Lanner falcon

32nd day of lockdown. In Kenya last year my wife and I rented a Toyoto Landcruiser and did our own self driving African safari. I know that self driving we have less chance of photographing Lions, Leopards and Cheetahs than if we had a guide. The locals know where they are more likely to be found and talk to each other in the camps each night. During the day they have radio contact and when they find something worthwhile they alert the other guides. We were out of the loop.

So we concentrated on the birds. When we saw this Lanner falcon on the floor from a distance it was an advantage to be at the wheel. I did not have to give instructions as to which side I wanted to go and how close to get. It is very frustrating telling someone exactly where to pull up when photographing and you change your mind every second as you approach because you are judging if the bird is going to tolerate the vehicle.

Lanner falcon, Falco biarmicus, Single bird on kill, Kenya, September 2019. Olympus M1x. 300mm lens with 1.4 extender. 800 iso. 1/5000th at f5.6


30th day of lockdown. Belize zoo is quite unique. It was initially built to make a film on the wildlife of Belize and when finished it was turned into a zoo. Consequently many of the enclosures are good for photography. They also have accommodation on site and we booked in for a few days in the year 2005. To get the best from the situation we paid extra for a guide and to enter the enclosures.

It was very worthwhile and we ended up with images of many species we would never have got in the wild.

Margay or tiger cat or little tiger, Leopardus wiedii, single cat In Belize. December 2005. Canon EOS 1ds Mk2. 400 iso. 1/250th at f5.6

Collared pratincole

29th day of lockdown. Collared pratincoles are beautiful birds that I always want to photograph when I see one. There was a colony in a large field in Southern Spain. A typical Spanish situation with endless dirt tracks to drive on with piles of dumped rubbish, old ruins and the odd herd of goats with attendant goat herd. I edged across the grass in my car trying to get closer to the birds and hoping the ground was firm. It wasn’t.

I am very used to getting my car stuck. Happens several times a year and I am well equipped with large rubber mats, wooden planks, spade and a long tow rope with a hand winch. The hand winch is great so long as the rope reaches something strong enough to attach it. Here there was nothing. An hour later, covered in sweat and mud with darkness looming I was still there.

I walked to the nearest road carrying the rope. It was a small road, but lead to an industrial area so cars were coming past. I ignored the small cars, but tried to wave down the pickups and four wheel drives. I was ignored. It was dusk and I was muddy with the effort of getting unstuck. I would have ignored me too.

Then a large four wheel pulled up. I pointed at the rope, pointed to the field and said “auto kaput”. He grinned indicated I should jump in and headed down the track to my car. He pulled me out with ease gave me a big hug and drove off.

I did get a few images before getting stuck, but I have so many of this bird I wish I had left them be.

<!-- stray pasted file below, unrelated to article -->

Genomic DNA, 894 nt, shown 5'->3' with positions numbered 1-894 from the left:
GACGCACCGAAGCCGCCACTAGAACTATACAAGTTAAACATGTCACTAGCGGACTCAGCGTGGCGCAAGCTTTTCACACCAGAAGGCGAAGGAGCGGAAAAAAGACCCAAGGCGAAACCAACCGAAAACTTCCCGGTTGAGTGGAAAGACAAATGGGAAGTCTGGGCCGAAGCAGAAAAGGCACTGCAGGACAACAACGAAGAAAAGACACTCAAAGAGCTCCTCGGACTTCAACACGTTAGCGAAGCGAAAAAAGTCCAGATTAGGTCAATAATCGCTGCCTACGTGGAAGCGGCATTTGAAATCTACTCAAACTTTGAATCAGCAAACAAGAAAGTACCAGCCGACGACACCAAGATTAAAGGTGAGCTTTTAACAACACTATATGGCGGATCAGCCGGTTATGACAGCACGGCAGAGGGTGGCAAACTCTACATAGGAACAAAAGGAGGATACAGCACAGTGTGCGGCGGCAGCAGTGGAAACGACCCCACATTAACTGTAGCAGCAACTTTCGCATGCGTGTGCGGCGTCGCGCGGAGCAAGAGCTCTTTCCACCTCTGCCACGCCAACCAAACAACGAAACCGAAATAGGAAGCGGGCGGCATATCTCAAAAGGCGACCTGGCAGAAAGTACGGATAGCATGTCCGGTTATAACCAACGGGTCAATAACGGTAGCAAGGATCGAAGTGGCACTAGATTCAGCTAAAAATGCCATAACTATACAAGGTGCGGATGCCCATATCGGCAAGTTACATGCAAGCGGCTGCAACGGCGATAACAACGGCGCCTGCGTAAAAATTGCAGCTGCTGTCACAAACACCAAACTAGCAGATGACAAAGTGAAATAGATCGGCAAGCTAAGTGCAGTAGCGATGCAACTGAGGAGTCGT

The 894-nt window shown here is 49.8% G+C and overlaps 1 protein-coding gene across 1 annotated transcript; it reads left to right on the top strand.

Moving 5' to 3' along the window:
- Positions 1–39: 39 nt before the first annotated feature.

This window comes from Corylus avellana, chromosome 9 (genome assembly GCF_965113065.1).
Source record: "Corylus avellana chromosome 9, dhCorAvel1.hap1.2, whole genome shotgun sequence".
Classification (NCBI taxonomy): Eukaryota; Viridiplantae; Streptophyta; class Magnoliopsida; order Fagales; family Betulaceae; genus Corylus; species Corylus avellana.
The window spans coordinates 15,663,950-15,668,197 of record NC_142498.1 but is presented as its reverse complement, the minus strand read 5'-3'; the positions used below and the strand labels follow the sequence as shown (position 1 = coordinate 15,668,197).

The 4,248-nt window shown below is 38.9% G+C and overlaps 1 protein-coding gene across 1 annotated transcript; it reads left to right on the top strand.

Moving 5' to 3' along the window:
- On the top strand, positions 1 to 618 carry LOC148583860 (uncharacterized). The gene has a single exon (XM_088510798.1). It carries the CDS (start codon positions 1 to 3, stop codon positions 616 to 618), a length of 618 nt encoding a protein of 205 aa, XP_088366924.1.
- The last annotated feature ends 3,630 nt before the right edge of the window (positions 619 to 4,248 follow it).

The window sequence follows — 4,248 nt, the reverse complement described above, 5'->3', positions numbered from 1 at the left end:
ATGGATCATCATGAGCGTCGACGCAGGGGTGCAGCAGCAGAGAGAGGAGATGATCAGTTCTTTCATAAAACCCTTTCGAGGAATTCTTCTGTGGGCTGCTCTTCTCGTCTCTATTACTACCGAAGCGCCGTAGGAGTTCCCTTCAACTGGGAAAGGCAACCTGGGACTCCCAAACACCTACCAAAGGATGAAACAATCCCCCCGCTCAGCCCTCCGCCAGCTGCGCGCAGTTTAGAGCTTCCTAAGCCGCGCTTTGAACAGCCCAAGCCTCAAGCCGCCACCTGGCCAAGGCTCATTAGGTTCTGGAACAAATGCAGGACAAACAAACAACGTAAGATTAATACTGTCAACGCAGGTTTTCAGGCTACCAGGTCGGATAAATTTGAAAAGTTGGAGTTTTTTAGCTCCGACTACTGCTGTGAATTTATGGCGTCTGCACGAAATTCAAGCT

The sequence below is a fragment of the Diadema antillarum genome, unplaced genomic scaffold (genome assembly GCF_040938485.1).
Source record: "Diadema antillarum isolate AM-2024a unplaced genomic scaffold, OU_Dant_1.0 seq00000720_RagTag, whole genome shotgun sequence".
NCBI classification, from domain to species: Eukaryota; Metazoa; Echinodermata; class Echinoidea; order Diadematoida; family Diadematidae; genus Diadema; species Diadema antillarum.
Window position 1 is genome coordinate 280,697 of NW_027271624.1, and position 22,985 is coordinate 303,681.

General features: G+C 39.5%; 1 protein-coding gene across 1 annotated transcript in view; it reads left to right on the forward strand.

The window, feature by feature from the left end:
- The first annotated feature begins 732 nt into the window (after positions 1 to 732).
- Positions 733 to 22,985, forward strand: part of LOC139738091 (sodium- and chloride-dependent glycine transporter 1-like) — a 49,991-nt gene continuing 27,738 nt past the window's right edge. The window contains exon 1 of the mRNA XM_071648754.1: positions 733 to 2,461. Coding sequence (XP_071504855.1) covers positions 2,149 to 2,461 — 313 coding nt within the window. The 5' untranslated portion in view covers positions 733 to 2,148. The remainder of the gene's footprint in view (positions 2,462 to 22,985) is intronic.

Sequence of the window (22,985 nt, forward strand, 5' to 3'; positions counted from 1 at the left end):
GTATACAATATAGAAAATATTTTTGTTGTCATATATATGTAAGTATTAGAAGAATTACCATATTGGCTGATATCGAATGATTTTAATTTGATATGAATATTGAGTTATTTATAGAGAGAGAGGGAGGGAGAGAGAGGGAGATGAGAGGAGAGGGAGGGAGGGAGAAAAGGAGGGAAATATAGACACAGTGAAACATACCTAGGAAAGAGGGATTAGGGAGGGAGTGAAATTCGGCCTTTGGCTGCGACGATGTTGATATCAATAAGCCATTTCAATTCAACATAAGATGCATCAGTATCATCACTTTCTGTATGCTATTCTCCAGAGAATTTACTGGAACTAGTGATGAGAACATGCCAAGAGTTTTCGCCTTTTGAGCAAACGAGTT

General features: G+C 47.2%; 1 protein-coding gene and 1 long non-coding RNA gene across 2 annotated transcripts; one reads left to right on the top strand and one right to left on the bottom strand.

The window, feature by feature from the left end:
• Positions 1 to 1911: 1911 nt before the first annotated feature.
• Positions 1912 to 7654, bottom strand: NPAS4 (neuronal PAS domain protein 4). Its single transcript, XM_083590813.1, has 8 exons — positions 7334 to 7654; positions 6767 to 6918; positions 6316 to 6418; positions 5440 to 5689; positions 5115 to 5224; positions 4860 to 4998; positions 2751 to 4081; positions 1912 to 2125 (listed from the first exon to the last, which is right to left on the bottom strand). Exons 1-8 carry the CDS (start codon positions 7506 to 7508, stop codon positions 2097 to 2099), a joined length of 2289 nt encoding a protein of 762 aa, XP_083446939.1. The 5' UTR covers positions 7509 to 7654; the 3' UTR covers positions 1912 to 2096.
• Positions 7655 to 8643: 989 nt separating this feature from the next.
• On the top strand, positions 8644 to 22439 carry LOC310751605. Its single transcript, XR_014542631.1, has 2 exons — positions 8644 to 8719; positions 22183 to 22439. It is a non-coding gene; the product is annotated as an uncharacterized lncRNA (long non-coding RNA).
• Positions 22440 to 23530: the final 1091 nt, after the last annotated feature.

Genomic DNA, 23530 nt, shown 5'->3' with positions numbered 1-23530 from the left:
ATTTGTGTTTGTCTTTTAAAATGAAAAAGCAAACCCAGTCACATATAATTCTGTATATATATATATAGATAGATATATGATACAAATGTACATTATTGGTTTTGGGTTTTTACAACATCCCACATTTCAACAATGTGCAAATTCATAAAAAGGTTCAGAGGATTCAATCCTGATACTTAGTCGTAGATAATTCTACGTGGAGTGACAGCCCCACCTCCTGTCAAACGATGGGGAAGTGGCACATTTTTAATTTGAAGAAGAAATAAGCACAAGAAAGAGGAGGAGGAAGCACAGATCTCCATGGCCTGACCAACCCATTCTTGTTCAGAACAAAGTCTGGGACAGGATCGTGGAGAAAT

Collared pratincole, Glareola pratincola, single bird launching into flight, Southern Spain, April 2010. Canon EOS 1d Mk4. 600mm lens. 800 iso 1/4000th at f6.3

Green woodpecker

27th day of lockdown. At least the sun has stopped shining this morning. Being in lockdown during the best spring weather ever has been doubly frustrating.

Green woodpeckers were frequent visitors to this meadow, but attempts to bait them to one spot with mealworms failed. I tried a different approach. I used a petrol strimmer and cut the long grass down in a 2 sq metre patch and then turned over the soil.

Just like Robins coming down to people digging in their gardens Green and Great-spotted woodpeckers came down within the first hour as well as a few other species. The Green woodpecker was in its summer moult so could have been better.

Green woodpecker, Picus viridis, single bird on ant nest, Warwickshire, July 2012. Canon EOS 1d Mk4. 800mm lens. 800 iso. 1/200th at f5.6

Brown hares

25th day of lockdown. A couple of my favourite backlit hares. The field goes up and over a long ridge so I try and photograph the hares on the top of the ridge, either with front lighting or back. It is my favourite field to do the hares and they are usually present. Why they never fight and box like hares are supposed to I do not know. I wish they would.

European brown hare, Lepus europaeus, single hare running, Warwickshire, June 2017. Canon Eos 1dx. 800mm lens. 800 iso. 1/1250th at f14.
European Brown hare, Lepus europaeus, single hare backlit on field, Warwickshire, September 2017. Olympus E-M1 Mk2. 300mm lens f4. 800 iso. 1/8000th at f7.1

Olympus OMD E-M1x Procapture

24th day of lockdown. Another video, this time on setting procapture on the M1x, which is exactly the same as the Em1 Mk2.
Procapture is wonderful and I am always looking for the opportunity to make use of it. It works by taking pictures at up to 60 fps in silent mode, but not writing the images to the memory card. It keeps up to 35 of the last images in a buffer and when the shutter button is finally fully depressed writes images from the buffer to the card as well as pictures after the button is pressed.